Phil Mendelson (D-At Large) is chairman of the D.C. Council, and Michael A. Brown (I-At Large) is chairman pro tempore.
That was the outcome of today’s D.C. Council vote to choose new leadership in the wake of Kwame R. Brown’s resignation, and it’s the outcome that’s been expected in internal discussions among council members going back at least to last Friday, if not months before that.
So why, then, did Vincent B. Orange (D-At Large) make a rancorous spectacle of today’s meeting, turning what many had hoped to be a show of solidarity and unanimity in a time of political crisis into a testy scorched-earth throwdown — one that, for all the sound and fury, ended in an 11-1 loss for Orange’s bid to be appointed chair pro tem?
That’s the question of the day at the John A. Wilson Building, where council members, staff and observers are all scratching their head at Orange’s bombastic performance, wondering what advantage he gained, or what advantage he thought he gained by the whole thing.
His behavior took bizarre turn after bizarre turn. Orange led off with a demand to be allowed to show a “one-minute clip” on video screens during the debate (which, he later revealed, was a news clip of him and Mendelson working together). Then he moved on to thinly veiled slams on his colleague, where Michael Brown’s name was not mentioned but his tax issues, his 1997 conviction on a campaign finance charge and even his pending divorce seemed to be referenced. Failing that, Orange appealed to party loyalty and tried to guilt his Democratic colleagues into voting for him over Brown, a nominal independent (and the son of a former Democratic national chairman and a Barack Obama surrogate). And when at long last it was clear he was going down, he said he was having a “Pacquiao moment” — comparing himself to boxer Manny Pacquiao, robbed by split decision this weekend.
The performance, egged on and in some cases trumped by the supportive comments of Marion Barry (D-Ward 8), prompted a full-frontal display of legislative id with various members questioning each other’s histories and motives. The rancor escalated to the point that Yvette Alexander (D-Ward 7) choked up while admonishing her colleagues to knock off the “backbiting and foolishness.”
Far be it from this reporter to criticize anyone or any institution for airing their dirty laundry — the debate was fascinating to watch and aired important concerns about Brown’s fitness for his new role — the political question remains: How exactly did Orange improve his standing?
He certainly did himself no favors among his colleagues, who’d hoped to avoid a messy dais fight. His no-holds-barred-but-no-names-mentioned treatment of Brown mirrored his recent at-large campaigns, where he criticized members — particularly David Catania (I-At Large) — for holding outside jobs in addition to their council roles. In a preliminary vote that would have substituted Orange for Brown as pro tempore, only Evans and Tommy Wells (D-Ward 6) supported Barry and Orange.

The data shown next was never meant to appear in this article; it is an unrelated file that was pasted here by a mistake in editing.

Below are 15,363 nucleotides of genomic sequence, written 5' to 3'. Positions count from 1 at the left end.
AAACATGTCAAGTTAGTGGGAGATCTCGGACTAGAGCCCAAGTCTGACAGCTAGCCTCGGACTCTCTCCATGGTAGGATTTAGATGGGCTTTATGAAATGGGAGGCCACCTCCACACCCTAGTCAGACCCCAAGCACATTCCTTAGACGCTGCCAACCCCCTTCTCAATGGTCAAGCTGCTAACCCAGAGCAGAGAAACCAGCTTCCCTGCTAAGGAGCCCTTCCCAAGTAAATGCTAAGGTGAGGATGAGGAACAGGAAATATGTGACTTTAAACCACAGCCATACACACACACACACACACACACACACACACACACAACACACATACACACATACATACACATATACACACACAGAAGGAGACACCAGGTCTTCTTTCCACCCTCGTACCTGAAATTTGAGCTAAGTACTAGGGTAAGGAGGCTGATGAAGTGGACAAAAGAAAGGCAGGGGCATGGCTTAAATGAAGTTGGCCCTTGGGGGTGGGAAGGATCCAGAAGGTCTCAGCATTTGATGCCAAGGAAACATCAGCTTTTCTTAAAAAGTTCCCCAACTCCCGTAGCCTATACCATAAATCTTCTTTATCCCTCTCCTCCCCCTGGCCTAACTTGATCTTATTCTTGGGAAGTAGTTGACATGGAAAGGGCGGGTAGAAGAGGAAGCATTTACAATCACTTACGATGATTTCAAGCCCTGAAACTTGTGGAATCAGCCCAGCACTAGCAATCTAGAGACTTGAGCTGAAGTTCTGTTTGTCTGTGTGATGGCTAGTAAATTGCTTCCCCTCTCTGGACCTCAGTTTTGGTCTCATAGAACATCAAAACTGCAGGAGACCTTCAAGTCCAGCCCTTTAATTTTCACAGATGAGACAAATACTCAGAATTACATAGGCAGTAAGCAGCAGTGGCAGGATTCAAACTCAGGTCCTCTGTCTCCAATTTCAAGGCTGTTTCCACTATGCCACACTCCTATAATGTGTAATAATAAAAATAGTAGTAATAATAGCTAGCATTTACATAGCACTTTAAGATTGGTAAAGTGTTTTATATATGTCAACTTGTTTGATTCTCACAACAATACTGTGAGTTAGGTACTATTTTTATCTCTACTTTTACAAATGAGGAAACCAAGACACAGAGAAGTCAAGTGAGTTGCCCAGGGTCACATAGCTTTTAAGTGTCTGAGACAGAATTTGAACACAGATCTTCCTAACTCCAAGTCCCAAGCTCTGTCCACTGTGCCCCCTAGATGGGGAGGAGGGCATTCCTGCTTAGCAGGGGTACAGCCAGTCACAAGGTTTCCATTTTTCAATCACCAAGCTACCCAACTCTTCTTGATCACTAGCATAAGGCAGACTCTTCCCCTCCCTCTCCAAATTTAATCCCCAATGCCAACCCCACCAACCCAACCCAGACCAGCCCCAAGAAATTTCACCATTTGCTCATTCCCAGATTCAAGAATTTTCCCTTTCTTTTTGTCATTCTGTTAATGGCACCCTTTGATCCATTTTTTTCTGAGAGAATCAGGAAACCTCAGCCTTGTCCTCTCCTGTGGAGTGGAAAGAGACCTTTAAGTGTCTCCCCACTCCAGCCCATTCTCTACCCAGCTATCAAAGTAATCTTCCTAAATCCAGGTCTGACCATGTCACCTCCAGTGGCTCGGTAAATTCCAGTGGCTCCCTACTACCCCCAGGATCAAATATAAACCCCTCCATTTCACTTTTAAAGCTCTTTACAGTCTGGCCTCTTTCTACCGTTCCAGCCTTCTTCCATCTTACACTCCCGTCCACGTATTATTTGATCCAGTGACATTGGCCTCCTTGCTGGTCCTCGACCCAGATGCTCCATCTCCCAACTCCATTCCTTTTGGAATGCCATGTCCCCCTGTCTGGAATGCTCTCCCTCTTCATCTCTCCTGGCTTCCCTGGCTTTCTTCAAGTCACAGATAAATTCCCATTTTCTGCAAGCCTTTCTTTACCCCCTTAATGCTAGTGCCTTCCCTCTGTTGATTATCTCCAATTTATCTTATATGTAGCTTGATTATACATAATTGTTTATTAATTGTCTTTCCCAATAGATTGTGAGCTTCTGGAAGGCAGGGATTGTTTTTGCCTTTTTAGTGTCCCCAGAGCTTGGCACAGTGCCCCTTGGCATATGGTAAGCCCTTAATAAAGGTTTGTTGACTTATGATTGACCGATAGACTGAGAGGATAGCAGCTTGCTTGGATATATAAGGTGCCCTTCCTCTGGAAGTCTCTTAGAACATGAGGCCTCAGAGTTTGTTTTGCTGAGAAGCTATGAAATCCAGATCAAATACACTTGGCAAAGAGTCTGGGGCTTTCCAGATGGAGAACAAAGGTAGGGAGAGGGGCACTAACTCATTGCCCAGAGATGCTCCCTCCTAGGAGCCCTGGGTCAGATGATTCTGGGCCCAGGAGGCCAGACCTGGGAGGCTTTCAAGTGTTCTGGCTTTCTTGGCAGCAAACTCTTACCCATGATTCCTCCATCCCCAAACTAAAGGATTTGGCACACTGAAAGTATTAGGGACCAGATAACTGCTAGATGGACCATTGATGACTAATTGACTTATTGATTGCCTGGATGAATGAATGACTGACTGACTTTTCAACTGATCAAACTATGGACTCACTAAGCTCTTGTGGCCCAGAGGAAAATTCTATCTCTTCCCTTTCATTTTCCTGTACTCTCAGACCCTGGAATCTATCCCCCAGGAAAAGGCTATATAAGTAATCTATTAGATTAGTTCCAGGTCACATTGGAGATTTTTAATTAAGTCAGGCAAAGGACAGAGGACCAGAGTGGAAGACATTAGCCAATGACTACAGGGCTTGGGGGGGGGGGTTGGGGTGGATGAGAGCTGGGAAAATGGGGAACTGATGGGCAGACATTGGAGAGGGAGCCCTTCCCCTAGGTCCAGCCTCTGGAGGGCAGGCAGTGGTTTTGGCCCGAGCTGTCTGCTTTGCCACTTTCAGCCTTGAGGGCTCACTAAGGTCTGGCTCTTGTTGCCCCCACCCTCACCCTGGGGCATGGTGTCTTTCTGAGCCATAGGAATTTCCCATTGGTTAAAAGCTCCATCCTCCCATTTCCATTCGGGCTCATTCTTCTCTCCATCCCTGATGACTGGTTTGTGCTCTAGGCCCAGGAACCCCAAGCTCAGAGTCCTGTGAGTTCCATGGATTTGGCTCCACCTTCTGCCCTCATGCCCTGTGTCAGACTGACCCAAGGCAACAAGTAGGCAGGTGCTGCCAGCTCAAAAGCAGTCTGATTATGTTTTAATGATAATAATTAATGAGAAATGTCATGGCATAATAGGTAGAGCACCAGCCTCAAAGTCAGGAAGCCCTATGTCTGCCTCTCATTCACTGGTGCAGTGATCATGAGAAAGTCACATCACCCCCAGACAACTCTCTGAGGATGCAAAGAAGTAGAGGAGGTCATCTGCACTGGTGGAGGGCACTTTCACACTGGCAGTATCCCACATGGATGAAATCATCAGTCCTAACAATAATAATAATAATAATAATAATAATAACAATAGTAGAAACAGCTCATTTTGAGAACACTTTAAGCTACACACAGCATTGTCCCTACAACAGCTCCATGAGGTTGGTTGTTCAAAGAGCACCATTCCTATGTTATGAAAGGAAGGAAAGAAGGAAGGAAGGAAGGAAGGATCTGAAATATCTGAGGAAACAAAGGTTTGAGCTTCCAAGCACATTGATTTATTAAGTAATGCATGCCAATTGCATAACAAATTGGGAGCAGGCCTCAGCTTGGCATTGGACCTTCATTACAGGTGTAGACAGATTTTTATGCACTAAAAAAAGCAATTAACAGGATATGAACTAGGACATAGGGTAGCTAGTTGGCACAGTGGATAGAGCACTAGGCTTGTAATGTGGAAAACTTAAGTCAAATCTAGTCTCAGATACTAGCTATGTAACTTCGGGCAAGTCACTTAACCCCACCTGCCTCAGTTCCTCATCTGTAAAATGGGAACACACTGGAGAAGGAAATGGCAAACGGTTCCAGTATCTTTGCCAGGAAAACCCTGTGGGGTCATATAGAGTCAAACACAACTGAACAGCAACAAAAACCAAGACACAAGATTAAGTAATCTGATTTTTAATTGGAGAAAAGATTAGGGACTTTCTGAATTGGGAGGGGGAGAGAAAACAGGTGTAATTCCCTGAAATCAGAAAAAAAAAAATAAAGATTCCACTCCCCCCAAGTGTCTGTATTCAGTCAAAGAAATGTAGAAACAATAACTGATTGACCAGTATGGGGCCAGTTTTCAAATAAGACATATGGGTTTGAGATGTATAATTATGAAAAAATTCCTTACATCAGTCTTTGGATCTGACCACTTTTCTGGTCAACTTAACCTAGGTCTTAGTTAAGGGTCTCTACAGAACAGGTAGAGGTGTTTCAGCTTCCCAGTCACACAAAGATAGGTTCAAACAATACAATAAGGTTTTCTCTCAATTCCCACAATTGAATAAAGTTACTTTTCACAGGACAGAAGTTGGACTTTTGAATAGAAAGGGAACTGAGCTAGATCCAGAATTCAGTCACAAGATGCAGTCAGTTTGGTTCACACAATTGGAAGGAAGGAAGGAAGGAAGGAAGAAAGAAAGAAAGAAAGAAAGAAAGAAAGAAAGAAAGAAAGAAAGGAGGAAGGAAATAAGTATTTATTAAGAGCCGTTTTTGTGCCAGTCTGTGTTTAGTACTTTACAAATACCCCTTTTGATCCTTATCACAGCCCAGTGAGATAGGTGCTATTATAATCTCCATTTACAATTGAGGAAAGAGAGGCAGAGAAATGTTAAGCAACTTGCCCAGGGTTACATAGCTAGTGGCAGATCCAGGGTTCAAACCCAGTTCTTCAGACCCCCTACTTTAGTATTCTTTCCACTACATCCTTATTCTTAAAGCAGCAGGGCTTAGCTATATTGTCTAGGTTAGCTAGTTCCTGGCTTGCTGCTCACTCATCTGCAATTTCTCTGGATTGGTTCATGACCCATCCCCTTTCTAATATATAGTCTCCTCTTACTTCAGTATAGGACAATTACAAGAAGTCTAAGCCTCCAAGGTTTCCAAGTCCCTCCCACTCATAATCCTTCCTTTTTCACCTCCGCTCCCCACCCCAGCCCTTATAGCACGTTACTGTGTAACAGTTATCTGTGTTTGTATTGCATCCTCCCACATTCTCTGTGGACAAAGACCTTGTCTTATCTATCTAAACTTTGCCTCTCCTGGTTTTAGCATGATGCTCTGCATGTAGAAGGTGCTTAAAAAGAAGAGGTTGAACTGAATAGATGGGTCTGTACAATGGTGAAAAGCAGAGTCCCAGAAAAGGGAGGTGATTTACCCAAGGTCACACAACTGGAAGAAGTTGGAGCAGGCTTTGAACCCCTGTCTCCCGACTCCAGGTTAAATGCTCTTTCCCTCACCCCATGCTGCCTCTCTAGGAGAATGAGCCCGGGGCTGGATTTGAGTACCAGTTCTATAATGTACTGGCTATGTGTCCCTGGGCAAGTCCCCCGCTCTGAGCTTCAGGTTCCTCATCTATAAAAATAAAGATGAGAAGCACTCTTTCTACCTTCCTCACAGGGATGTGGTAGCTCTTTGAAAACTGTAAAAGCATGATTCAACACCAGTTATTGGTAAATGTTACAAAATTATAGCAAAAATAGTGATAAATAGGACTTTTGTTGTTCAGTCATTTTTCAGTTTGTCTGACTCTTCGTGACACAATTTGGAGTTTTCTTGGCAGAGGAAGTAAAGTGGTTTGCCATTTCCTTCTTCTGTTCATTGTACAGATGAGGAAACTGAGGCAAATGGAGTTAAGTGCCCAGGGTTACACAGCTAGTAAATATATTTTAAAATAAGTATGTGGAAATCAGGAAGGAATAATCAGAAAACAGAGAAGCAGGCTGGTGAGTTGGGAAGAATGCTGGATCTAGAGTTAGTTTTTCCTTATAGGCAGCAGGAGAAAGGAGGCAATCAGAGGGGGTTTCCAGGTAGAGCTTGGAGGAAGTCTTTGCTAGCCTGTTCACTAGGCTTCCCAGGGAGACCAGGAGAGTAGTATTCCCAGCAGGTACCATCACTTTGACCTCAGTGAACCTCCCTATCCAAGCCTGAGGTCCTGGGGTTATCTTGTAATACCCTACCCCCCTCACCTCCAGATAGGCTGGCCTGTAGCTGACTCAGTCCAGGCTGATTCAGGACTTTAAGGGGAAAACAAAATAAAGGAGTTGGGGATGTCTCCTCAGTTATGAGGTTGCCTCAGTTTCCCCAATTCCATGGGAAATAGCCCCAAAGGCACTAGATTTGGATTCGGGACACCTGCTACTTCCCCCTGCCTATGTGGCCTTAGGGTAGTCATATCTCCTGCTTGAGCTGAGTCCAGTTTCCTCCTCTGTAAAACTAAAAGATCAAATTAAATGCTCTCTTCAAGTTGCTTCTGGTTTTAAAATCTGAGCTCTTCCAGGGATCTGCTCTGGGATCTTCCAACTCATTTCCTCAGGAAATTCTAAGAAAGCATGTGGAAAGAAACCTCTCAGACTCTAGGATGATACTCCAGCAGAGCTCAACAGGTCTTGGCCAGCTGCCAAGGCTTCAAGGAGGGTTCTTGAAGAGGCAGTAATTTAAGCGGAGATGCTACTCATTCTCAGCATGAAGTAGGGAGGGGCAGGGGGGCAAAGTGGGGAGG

What about voters or campaign donors? What will they think? If Orange indeed pursues the chairman’s seat in the Nov. 6 special election, perhaps he sees opportunity in being “Mr. Eleven-to-One” — the outsider who isn’t afraid to alienate colleagues to make an unpopular point. That said, if Orange is hoping to paint himself as an outsider — well, perhaps it wasn’t the best move to repeatedly mention his long record in city politics and his position as Democratic national committeeman. And note that council chairman is the one elective office in city government that essentially requires that you play well with others; otherwise the council collapses into chaos — kind of like Wednesday’s debate.
But will Orange run? He told Associated Press reporter Ben Nuckols he would on Monday and repeated the claim to TV reporters today. (He declined to confirm his intentions to Post reporters.) But there are reasons he might think twice. His recent at-large Democratic primary race was an unexpected squeak; in a special election, he’ll have to deal with tens of thousands of Republican and independent voters who won’t be particularly inclined to support him against Mendelson. If Orange is counting on his significant financial support in the business community to be a difference-maker, he’ll recall that Mendelson easily swatted away business-friendly A. Scott Bolden in 2006. Also, Orange has indicated he’d run for chairman while simultaneously running to keep his at-large seat, opening him up to attacks that he’s a risk-averse opportunist. And even if he won the chairmanship, he’d face another campaign in 2014; if he holds on to his at-large slot, he’d have a four-year breather.
Maybe it’s as simple as this: Orange has rarely passed up an opportunity to improve his political standing. It hasn’t always worked out: His 2006 mayoral campaign, in which he risked his safe Ward 5 council seat, was a bust; a 2010 chairman’s run sputtered. But he clawed his way back to the council in a 2011 special election, he now sees opportunity, and as the saying goes, if you’re not moving forward, you’re moving backward.
As Orange said while Wednesday’s debate was winding down, “I just want to thank the legislative body for going through this process.”